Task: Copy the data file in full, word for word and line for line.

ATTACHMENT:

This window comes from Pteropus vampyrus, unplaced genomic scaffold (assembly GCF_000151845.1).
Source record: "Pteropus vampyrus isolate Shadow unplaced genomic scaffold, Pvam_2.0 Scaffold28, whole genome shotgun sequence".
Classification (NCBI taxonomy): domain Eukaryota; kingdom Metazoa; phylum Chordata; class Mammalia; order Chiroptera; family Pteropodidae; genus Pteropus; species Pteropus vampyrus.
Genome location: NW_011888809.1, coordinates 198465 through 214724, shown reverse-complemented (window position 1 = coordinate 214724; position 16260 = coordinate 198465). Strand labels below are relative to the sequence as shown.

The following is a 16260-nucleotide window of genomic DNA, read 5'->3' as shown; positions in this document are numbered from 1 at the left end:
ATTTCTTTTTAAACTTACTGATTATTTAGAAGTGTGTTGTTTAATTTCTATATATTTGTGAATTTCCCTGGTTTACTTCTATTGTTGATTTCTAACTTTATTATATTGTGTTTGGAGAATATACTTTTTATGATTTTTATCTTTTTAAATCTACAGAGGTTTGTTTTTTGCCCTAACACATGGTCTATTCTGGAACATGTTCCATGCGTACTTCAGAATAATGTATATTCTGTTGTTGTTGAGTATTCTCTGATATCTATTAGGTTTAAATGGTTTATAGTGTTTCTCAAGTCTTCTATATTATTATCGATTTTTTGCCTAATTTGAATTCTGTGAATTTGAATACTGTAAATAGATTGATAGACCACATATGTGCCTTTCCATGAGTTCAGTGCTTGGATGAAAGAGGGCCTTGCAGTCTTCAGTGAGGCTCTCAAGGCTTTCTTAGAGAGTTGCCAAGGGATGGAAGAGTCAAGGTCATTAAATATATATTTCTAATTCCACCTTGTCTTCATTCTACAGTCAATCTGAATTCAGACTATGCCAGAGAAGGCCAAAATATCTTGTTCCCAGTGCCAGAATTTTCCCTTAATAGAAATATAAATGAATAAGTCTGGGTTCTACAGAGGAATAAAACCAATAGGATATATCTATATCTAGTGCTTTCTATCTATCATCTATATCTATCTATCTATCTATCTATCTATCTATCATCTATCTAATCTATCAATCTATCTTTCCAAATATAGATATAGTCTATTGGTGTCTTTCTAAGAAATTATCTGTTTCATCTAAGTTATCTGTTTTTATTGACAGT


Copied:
This window comes from Pteropus vampyrus, unplaced genomic scaffold (assembly GCF_000151845.1).
Source record: "Pteropus vampyrus isolate Shadow unplaced genomic scaffold, Pvam_2.0 Scaffold28, whole genome shotgun sequence".
Classification (NCBI taxonomy): domain Eukaryota; kingdom Metazoa; phylum Chordata; class Mammalia; order Chiroptera; family Pteropodidae; genus Pteropus; species Pteropus vampyrus.
Genome location: NW_011888809.1, coordinates 198465 through 214724, shown reverse-complemented (window position 1 = coordinate 214724; position 16260 = coordinate 198465). Strand labels below are relative to the sequence as shown.

The following is a 16260-nucleotide window of genomic DNA, read 5'->3' as shown; positions in this document are numbered from 1 at the left end:
ATTTCTTTTTAAACTTACTGATTATTTAGAAGTGTGTTGTTTAATTTCTATATATTTGTGAATTTCCCTGGTTTACTTCTATTGTTGATTTCTAACTTTATTATATTGTGTTTGGAGAATATACTTTTTATGATTTTTATCTTTTTAAATCTACAGAGGTTTGTTTTTTGCCCTAACACATGGTCTATTCTGGAACATGTTCCATGCGTACTTCAGAATAATGTATATTCTGTTGTTGTTGAGTATTCTCTGATATCTATTAGGTTTAAATGGTTTATAGTGTTTCTCAAGTCTTCTATATTATTATCGATTTTTTGCCTAATTTGAATTCTGTGAATTTGAATACTGTAAATAGATTGATAGACCACATATGTGCCTTTCCATGAGTTCAGTGCTTGGATGAAAGAGGGCCTTGCAGTCTTCAGTGAGGCTCTCAAGGCTTTCTTAGAGAGTTGCCAAGGGATGGAAGAGTCAAGGTCATTAAATATATATTTCTAATTCCACCTTGTCTTCATTCTACAGTCAATCTGAATTCAGACTATGCCAGAGAAGGCCAAAATATCTTGTTCCCAGTGCCAGAATTTTCCCTTAATAGAAATATAAATGAATAAGTCTGGGTTCTACAGAGGAATAAAACCAATAGGATATATCTATATCTAGTGCTTTCTATCTATCATCTATATCTATCTATCTATCTATCTATCTATCTATCATCTATCTAATCTATCAATCTATCTTTCCAAATATAGATATAGTCTATTGGTGTCTTTCTAAGAAATTATCTGTTTCATCTAAGTTATCTGTTTTTATTGACAGT